Human vision depends on light-sensitive neurons that are arranged in the back of the eye on a tissue called the retina. The neurons, called the rods and cones because of their shapes, are not uniformly distributed on the retina. Instead, there is a region in the center of the retina called the macula where cones are densely packed, and especially so in a central sub-region of the macula called the fovea. Outside the fovea there are virtually no cones, and rod density decreases considerably with greater distance from the fovea. Figure 1 schematizes this arrangement. This kind of arrangement is also replicated in the visual cortex: Many more cells represent stimulation at the fovea compared to the periphery. Figure 1. Schematic depiction of the human eye and the distribution of light-sensitive receptor cells on the retina. The pupil is the opening in the front of the eye that allows light to enter. Light is then focused onto the retina, a neural tissue in the back of the eye that is made of rods and cones, light-sensitive cells. At the center of the retina is the macula, and in the center of the macula is the fovea. The graph schematizes the density of rod and cone receptors on the retina as a function of their position. Cones, which are responsible for color vision, are found almost exclusively in the fovea. Rods, which support seeing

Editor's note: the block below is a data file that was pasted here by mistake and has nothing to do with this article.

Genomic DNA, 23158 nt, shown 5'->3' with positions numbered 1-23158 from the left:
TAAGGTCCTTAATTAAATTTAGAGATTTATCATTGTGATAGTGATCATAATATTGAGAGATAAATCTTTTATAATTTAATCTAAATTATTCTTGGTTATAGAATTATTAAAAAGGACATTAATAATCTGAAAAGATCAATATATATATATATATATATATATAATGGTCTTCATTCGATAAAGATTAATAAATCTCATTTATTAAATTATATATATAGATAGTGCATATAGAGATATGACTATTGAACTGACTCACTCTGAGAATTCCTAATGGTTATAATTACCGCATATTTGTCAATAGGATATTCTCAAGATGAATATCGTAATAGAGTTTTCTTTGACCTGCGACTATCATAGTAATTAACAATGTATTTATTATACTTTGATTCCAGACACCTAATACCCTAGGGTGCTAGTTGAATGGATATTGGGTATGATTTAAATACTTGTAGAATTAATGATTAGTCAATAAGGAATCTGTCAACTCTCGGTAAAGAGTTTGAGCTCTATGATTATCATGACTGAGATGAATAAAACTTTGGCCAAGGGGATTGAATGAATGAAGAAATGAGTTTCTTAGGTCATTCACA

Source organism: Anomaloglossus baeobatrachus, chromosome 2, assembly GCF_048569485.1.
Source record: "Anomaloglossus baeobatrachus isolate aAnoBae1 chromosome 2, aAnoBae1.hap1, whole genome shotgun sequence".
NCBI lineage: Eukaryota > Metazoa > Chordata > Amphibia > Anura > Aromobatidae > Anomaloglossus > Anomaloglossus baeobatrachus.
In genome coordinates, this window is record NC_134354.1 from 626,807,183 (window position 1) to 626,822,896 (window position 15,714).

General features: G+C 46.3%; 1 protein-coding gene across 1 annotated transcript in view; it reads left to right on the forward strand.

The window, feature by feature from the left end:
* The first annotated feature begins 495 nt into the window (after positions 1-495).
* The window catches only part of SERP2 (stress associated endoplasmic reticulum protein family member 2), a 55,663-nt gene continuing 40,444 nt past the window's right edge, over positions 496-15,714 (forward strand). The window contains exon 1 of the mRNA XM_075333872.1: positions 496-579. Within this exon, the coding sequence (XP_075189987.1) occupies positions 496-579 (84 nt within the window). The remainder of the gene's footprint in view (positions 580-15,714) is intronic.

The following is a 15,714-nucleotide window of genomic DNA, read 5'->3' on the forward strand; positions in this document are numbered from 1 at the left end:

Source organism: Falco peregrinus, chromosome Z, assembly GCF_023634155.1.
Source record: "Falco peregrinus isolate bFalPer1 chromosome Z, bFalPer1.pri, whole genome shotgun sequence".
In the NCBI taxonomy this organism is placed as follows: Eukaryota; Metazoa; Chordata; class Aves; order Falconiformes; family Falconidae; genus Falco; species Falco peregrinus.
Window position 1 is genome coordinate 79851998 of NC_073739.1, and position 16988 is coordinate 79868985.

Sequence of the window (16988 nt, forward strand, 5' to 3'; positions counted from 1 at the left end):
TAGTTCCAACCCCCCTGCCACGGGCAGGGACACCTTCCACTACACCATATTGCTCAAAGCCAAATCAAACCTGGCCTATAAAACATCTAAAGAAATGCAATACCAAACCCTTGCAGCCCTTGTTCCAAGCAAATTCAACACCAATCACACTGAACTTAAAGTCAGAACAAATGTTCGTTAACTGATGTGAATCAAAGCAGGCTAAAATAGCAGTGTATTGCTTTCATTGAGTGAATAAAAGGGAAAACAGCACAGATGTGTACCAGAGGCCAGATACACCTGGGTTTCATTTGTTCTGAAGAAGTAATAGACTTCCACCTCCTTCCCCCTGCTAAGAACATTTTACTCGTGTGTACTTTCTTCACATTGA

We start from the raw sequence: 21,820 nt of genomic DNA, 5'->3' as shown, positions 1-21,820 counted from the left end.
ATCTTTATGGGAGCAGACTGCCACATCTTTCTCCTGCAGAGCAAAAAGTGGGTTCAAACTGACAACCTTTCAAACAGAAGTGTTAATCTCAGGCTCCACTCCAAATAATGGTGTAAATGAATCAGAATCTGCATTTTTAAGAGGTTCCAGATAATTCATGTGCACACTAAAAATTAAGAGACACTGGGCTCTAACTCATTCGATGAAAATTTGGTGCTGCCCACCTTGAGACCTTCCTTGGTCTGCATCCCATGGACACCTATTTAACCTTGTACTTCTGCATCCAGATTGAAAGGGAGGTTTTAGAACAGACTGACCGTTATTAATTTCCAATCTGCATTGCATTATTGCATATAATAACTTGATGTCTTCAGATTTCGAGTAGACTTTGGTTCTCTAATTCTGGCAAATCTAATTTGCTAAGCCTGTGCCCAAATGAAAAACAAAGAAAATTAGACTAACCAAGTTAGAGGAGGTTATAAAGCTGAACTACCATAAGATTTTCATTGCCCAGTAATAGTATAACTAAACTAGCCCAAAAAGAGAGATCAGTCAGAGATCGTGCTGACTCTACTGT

• Sensation and Perception

    06:12
    The Inverted-face Effect

    Source: Laboratory of Jonathan Flombaum—Johns Hopkins University

    In perception, it is often the case that the ability to recognize and interpret complex stimuli feels effortless but actually demands complicated and intensive processing. This is because processing is specialized and automated for certain types of very important stimuli. Among the best examples of this phenomenon is face processing. People do not try to detect and recognize faces. It just seems to happen. However, detecting faces and telling them apart from one another is actually a demanding computational task. Human facial recognition abilities rely on specialized computations and dedicated brain networks. One simple demonstration of this is the inverted-face effect. Recognizing upside-down faces is far more difficult than recognizing them right-side up, but the same is not true for many other kinds of visual objects. The inverted-face effect is demonstrated in a variety of ways. This video shows an incidental encoding memory paradigm for investigating facial processing and the inverted-face effect.